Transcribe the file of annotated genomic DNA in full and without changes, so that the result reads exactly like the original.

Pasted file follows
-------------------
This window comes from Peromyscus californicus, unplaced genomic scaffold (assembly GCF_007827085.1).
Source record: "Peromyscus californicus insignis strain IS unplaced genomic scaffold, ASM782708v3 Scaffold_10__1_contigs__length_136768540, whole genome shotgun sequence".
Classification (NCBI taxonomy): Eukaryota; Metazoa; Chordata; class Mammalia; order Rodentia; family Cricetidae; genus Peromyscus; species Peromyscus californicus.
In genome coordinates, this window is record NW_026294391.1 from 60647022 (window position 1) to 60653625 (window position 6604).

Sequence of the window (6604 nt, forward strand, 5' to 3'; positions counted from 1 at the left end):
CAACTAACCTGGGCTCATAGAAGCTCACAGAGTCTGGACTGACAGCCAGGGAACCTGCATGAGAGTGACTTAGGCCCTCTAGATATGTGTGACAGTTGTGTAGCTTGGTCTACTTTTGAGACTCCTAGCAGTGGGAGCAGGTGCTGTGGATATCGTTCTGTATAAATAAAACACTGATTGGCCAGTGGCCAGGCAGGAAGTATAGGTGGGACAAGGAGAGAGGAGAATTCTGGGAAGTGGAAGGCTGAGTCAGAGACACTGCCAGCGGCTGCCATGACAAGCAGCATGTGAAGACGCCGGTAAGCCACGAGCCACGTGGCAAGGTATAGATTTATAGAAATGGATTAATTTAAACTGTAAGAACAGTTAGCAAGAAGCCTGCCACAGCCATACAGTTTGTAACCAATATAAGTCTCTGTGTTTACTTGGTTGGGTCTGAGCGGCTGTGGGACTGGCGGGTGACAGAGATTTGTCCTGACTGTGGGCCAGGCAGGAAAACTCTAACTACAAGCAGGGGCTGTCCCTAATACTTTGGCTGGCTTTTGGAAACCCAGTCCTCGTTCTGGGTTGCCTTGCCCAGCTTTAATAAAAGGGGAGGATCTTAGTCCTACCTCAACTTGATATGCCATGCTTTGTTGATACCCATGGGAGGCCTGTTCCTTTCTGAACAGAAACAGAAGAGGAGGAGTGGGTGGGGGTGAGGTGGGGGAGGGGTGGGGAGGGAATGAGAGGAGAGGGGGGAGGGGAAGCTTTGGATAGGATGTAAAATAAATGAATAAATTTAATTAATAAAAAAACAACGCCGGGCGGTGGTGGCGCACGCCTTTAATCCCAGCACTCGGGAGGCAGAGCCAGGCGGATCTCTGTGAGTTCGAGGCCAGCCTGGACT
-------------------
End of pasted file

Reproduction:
This window comes from Peromyscus californicus, unplaced genomic scaffold (assembly GCF_007827085.1).
Source record: "Peromyscus californicus insignis strain IS unplaced genomic scaffold, ASM782708v3 Scaffold_10__1_contigs__length_136768540, whole genome shotgun sequence".
Classification (NCBI taxonomy): Eukaryota; Metazoa; Chordata; class Mammalia; order Rodentia; family Cricetidae; genus Peromyscus; species Peromyscus californicus.
In genome coordinates, this window is record NW_026294391.1 from 60647022 (window position 1) to 60653625 (window position 6604).

Sequence of the window (6604 nt, forward strand, 5' to 3'; positions counted from 1 at the left end):
CAACTAACCTGGGCTCATAGAAGCTCACAGAGTCTGGACTGACAGCCAGGGAACCTGCATGAGAGTGACTTAGGCCCTCTAGATATGTGTGACAGTTGTGTAGCTTGGTCTACTTTTGAGACTCCTAGCAGTGGGAGCAGGTGCTGTGGATATCGTTCTGTATAAATAAAACACTGATTGGCCAGTGGCCAGGCAGGAAGTATAGGTGGGACAAGGAGAGAGGAGAATTCTGGGAAGTGGAAGGCTGAGTCAGAGACACTGCCAGCGGCTGCCATGACAAGCAGCATGTGAAGACGCCGGTAAGCCACGAGCCACGTGGCAAGGTATAGATTTATAGAAATGGATTAATTTAAACTGTAAGAACAGTTAGCAAGAAGCCTGCCACAGCCATACAGTTTGTAACCAATATAAGTCTCTGTGTTTACTTGGTTGGGTCTGAGCGGCTGTGGGACTGGCGGGTGACAGAGATTTGTCCTGACTGTGGGCCAGGCAGGAAAACTCTAACTACAAGCAGGGGCTGTCCCTAATACTTTGGCTGGCTTTTGGAAACCCAGTCCTCGTTCTGGGTTGCCTTGCCCAGCTTTAATAAAAGGGGAGGATCTTAGTCCTACCTCAACTTGATATGCCATGCTTTGTTGATACCCATGGGAGGCCTGTTCCTTTCTGAACAGAAACAGAAGAGGAGGAGTGGGTGGGGGTGAGGTGGGGGAGGGGTGGGGAGGGAATGAGAGGAGAGGGGGGAGGGGAAGCTTTGGATAGGATGTAAAATAAATGAATAAATTTAATTAATAAAAAAACAACGCCGGGCGGTGGTGGCGCACGCCTTTAATCCCAGCACTCGGGAGGCAGAGCCAGGCGGATCTCTGTGAGTTCGAGGCCAGCCTGGACT